The Department of Homeland Security said late Saturday in a “fact sheet” that it has a well-coordinated process of reuniting families. But by Sunday, Trump was calling for all migrants to be deported without trial.
Warren said no officials at the detention center could articulate a plan for reunifying families.
“The ICE officials that we saw speculated that each of these parents would be released at some point and that the children, wherever they are, would be sent to that place individually … one at a time, wherever that parent has been released to,” she said.
A Trump administration official pushed back on Warren’s account Monday morning, saying “reunifications are happening for the purposes of removal at Port Isabel.”
The official said parents are given the option to take their child with them upon removal and the child is then transferred to Port Isabel for the deportation.
The official said the reunifications at Port Isabel were already happening and would continue going forward, but did not have numbers on how many had already happened.
As for parents who choose to continue fighting claims for asylum or other types of immigration relief, reunification will depend on if the parent remains in detention, the official said. If a parent remains in detention throughout their case, the children will remain in the custody of the Department of Health and Human Services, according to the official.
Parents who are released into a monitored supervision program are allowed to apply to sponsor their own children, the official said.
But on Sunday, a Texas charity that houses migrants said that 32 parents who were separated from their children were released into their care and they do not know where their children are or when they will be reunified.
“We do not know exactly the people who are coming to us. We do not know where their children are,” Taylor Levy, legal coordinator at the Annunciation House said at a news conference.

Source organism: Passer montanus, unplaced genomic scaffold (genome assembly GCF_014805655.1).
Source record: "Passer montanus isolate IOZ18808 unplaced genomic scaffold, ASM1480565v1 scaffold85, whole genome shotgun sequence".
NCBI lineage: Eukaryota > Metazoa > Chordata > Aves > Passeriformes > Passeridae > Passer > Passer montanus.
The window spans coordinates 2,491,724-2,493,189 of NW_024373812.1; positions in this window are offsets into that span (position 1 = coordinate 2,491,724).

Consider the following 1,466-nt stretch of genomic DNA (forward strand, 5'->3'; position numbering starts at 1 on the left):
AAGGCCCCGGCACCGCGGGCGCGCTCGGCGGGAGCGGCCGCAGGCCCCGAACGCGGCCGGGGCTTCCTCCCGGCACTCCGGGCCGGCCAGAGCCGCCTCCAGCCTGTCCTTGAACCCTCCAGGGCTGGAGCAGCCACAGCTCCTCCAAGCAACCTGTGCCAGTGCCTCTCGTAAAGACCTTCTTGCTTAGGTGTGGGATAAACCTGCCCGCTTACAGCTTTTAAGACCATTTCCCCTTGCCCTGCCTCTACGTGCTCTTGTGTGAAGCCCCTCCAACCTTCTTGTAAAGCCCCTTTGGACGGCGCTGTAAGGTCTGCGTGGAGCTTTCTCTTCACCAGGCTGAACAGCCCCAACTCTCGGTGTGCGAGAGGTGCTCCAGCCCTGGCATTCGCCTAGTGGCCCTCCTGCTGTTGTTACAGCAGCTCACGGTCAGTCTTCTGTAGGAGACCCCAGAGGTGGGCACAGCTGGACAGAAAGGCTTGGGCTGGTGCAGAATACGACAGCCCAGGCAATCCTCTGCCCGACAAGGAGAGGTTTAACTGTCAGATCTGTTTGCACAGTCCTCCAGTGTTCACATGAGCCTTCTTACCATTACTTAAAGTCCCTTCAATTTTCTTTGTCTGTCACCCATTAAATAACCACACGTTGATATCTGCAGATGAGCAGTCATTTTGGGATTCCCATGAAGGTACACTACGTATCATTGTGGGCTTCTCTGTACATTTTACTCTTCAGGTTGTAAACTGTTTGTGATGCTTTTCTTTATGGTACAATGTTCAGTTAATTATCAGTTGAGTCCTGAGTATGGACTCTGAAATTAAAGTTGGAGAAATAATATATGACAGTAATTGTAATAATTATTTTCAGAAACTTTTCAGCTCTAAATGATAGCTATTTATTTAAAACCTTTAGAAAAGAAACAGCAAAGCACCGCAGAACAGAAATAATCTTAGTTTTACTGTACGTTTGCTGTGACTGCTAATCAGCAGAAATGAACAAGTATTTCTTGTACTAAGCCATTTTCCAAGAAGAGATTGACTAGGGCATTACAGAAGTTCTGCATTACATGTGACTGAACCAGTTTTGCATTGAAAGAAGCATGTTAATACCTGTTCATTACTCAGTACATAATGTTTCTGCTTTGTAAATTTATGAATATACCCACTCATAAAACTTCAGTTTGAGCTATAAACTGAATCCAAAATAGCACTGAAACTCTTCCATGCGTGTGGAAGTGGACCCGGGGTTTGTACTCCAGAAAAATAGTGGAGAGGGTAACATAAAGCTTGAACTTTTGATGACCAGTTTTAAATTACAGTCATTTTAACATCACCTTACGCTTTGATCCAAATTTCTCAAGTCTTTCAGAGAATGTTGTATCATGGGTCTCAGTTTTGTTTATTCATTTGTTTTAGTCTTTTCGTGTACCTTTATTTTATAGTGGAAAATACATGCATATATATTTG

Rubén Garcia, the group’s director, said he was told the parents are only being given a 1-800 number to call and try to find and speak with their children. Annunciation House is providing shelter and legal services for the parents.
Levy added that sometimes parents are on hold for more than an hour after calling that number and are told it will take days to speak with their child, if someone answers the phone at all.
“Even when we get these people, there’s no magic bullet that we’ll be able to do to figure out where their children are instantly,” she said.
Attorneys have become a lifeline for migrants in detention, responding as would clergy to a disaster or tragedy, as the legal labyrinth of immigration has become more complicated.
Although many are accustomed to the immigration system’s complexities, attorneys are finding the situation created by the Trump “zero-tolerance” prosecutions full of never-before-seen hurdles and restrictions that hamper their access to children and parents and are making their work to ensure those with valid asylum and other claims get to stay more difficult.
Ali Rahnama, an immigration attorney from Washington who works on public policy and high impact litigation, said he woke up last Monday and felt he needed to be on the border. He found a private donor to pay for him and a few colleagues to fly to the border.
Rahnama said he and other attorneys expected ICE would have access to a database that would have information on where each child is, but no such database seems to exist.
“They are asking us (and advocacy groups) to give them that information,” Rahnama said.
An immigrant from Iran, Rahnama said he came alone to the U.S. and it was not easy to immigrate here, but he said he feels fortunate he is not going through what the migrant parents he has interviewed are going through.
“We have men and women saying, ‘My 5- and 6-year-old was holding my leg and was taken away,'” said Rahnama, who visited parents and guardians being held in the Port Isabel Detention Center. “They go to court and are told their child will be there when they come back, and they come back and there is no child,” he said.